New frontiers in aging research
January 26, 2018
Allen Distinguished Investigator Steve Horvath and his colleagues have made a surprising discovery about two seemingly distinct aging clocks: the telomere clock, which measures age based on the length of telomeres, and the epigenetic clock, which measures age based on modifications to DNA. The research challenges the notion that one can stop aging by maintaining longer telomeres. The work is published in the journal Nature Communications.
Telomeres are caps at the end of DNA that protect our chromosomes, similar to the plastic tips that prevent the ends of shoelaces from fraying. As we grow older, our telomeres shorten. It has been hypothesized that telomerase, the enzyme that maintains telomeres, could be used as an anti-aging therapy. However, in the first ever large-scale study of epigenetic aging rates among nearly 10,000 people, Horvath and his colleagues found an unexpected and paradoxical connection between the two aging clocks. Variants in a sub-unit of telomerase called TERT, are actually associated with faster epigenetic aging rates.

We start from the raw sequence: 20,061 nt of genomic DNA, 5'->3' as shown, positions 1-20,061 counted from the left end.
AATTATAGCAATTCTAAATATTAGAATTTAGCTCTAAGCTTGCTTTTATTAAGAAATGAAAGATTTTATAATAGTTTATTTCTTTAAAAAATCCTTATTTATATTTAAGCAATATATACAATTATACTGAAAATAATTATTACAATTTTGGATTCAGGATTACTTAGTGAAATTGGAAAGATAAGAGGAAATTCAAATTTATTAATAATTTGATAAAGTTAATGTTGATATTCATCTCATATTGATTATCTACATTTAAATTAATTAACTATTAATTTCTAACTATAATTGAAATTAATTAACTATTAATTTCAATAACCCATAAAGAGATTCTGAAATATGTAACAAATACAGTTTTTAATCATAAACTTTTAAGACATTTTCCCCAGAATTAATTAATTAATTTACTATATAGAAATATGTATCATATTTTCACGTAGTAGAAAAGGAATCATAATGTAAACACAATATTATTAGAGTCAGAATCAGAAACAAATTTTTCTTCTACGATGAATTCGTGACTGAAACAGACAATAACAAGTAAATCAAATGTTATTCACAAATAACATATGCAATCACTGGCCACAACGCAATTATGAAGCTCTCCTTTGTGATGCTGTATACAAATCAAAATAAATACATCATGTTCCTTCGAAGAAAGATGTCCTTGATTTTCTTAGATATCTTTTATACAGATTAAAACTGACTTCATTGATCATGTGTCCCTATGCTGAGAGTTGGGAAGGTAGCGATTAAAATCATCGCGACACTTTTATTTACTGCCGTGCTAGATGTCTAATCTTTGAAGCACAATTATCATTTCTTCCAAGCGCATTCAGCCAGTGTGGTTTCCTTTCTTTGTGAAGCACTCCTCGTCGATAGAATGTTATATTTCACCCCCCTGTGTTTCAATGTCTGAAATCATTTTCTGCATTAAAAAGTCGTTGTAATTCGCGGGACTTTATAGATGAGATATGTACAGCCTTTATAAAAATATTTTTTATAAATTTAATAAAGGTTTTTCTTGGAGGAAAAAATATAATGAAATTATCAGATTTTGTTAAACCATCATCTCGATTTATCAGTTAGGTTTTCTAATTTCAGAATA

“This finding was quite surprising because there previously was no indication that a correlation existed between intrinsic epigenetic aging and telomere length,” said Steve Horvath, Ph.D. Professor in the Departments of Human Genetics and Biostatistics at the University of California, Los Angeles. “Given the recognized significance of telomere shortening and epigenetic aging, it is intellectually satisfying that our study links these two recognized aging clocks even though the link is opposite of what one would expect.”
Horvath is a two-time Allen Distinguished Investigator. His current project is focused on developing a universal epigenetic aging clock to measure aging across different species.
“This pioneering discovery has arisen because of Steve’s commitment to the frontiers of aging - and this novel control system for the aging clock may also open new paths to multiple diseases of aging including neurodegeneration, which have resisted traditional approaches,” said Tom Skalak, Executive Director of The Paul G. Allen Frontiers Group.